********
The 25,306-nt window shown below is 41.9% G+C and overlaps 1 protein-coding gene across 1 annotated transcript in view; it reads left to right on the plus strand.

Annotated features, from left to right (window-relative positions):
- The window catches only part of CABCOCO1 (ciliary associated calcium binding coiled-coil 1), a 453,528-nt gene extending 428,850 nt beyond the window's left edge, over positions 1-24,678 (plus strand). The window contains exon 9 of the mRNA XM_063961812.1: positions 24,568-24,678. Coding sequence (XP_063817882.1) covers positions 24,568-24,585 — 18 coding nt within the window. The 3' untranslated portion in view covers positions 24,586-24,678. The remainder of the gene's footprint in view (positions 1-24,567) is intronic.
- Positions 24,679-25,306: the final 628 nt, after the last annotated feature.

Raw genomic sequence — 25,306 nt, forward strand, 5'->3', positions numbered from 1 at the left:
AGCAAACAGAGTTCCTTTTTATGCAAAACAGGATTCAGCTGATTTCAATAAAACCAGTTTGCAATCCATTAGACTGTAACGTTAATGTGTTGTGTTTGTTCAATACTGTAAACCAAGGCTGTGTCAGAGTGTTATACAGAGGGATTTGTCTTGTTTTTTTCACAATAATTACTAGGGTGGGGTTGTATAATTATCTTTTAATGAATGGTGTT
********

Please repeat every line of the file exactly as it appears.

The 25,306-nt window shown below is 41.9% G+C and overlaps 1 protein-coding gene across 1 annotated transcript in view; it reads left to right on the plus strand.

Annotated features, from left to right (window-relative positions):
- The window catches only part of CABCOCO1 (ciliary associated calcium binding coiled-coil 1), a 453,528-nt gene extending 428,850 nt beyond the window's left edge, over positions 1-24,678 (plus strand). The window contains exon 9 of the mRNA XM_063961812.1: positions 24,568-24,678. Coding sequence (XP_063817882.1) covers positions 24,568-24,585 — 18 coding nt within the window. The 3' untranslated portion in view covers positions 24,586-24,678. The remainder of the gene's footprint in view (positions 1-24,567) is intronic.
- Positions 24,679-25,306: the final 628 nt, after the last annotated feature.

Raw genomic sequence — 25,306 nt, forward strand, 5'->3', positions numbered from 1 at the left:
AGCAAACAGAGTTCCTTTTTATGCAAAACAGGATTCAGCTGATTTCAATAAAACCAGTTTGCAATCCATTAGACTGTAACGTTAATGTGTTGTGTTTGTTCAATACTGTAAACCAAGGCTGTGTCAGAGTGTTATACAGAGGGATTTGTCTTGTTTTTTTCACAATAATTACTAGGGTGGGGTTGTATAATTATCTTTTAATGAATGGTGTT